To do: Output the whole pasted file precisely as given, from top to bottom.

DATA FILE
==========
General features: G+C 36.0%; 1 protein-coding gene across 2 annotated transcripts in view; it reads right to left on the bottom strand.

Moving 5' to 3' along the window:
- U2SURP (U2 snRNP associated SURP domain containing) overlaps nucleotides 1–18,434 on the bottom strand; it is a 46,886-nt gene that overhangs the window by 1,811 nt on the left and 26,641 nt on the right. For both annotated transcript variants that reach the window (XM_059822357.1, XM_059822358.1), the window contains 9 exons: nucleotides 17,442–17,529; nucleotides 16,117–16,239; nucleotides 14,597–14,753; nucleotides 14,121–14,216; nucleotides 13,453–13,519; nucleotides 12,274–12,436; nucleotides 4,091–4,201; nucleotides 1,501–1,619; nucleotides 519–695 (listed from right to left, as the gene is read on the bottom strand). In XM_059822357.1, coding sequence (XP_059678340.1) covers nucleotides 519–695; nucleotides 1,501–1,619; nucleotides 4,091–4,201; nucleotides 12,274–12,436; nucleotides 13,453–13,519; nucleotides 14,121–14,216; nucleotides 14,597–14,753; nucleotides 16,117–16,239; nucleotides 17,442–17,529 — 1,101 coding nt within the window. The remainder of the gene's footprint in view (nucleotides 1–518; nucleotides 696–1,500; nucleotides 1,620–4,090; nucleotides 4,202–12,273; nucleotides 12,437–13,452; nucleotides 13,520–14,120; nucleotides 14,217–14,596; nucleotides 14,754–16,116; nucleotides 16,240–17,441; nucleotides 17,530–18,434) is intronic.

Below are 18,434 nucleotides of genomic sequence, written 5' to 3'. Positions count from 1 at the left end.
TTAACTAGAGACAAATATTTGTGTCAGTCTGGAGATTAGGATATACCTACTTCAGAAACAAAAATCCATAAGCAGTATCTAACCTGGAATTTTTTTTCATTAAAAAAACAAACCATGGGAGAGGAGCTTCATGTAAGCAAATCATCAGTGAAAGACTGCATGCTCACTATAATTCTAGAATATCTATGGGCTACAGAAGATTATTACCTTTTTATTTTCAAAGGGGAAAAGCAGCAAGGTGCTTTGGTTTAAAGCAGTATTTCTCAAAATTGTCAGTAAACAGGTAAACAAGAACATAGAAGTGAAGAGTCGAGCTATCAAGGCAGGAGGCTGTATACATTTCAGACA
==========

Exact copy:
General features: G+C 36.0%; 1 protein-coding gene across 2 annotated transcripts in view; it reads right to left on the bottom strand.

Moving 5' to 3' along the window:
- U2SURP (U2 snRNP associated SURP domain containing) overlaps nucleotides 1–18,434 on the bottom strand; it is a 46,886-nt gene that overhangs the window by 1,811 nt on the left and 26,641 nt on the right. For both annotated transcript variants that reach the window (XM_059822357.1, XM_059822358.1), the window contains 9 exons: nucleotides 17,442–17,529; nucleotides 16,117–16,239; nucleotides 14,597–14,753; nucleotides 14,121–14,216; nucleotides 13,453–13,519; nucleotides 12,274–12,436; nucleotides 4,091–4,201; nucleotides 1,501–1,619; nucleotides 519–695 (listed from right to left, as the gene is read on the bottom strand). In XM_059822357.1, coding sequence (XP_059678340.1) covers nucleotides 519–695; nucleotides 1,501–1,619; nucleotides 4,091–4,201; nucleotides 12,274–12,436; nucleotides 13,453–13,519; nucleotides 14,121–14,216; nucleotides 14,597–14,753; nucleotides 16,117–16,239; nucleotides 17,442–17,529 — 1,101 coding nt within the window. The remainder of the gene's footprint in view (nucleotides 1–518; nucleotides 696–1,500; nucleotides 1,620–4,090; nucleotides 4,202–12,273; nucleotides 12,437–13,452; nucleotides 13,520–14,120; nucleotides 14,217–14,596; nucleotides 14,754–16,116; nucleotides 16,240–17,441; nucleotides 17,530–18,434) is intronic.

Below are 18,434 nucleotides of genomic sequence, written 5' to 3'. Positions count from 1 at the left end.
TTAACTAGAGACAAATATTTGTGTCAGTCTGGAGATTAGGATATACCTACTTCAGAAACAAAAATCCATAAGCAGTATCTAACCTGGAATTTTTTTTCATTAAAAAAACAAACCATGGGAGAGGAGCTTCATGTAAGCAAATCATCAGTGAAAGACTGCATGCTCACTATAATTCTAGAATATCTATGGGCTACAGAAGATTATTACCTTTTTATTTTCAAAGGGGAAAAGCAGCAAGGTGCTTTGGTTTAAAGCAGTATTTCTCAAAATTGTCAGTAAACAGGTAAACAAGAACATAGAAGTGAAGAGTCGAGCTATCAAGGCAGGAGGCTGTATACATTTCAGACA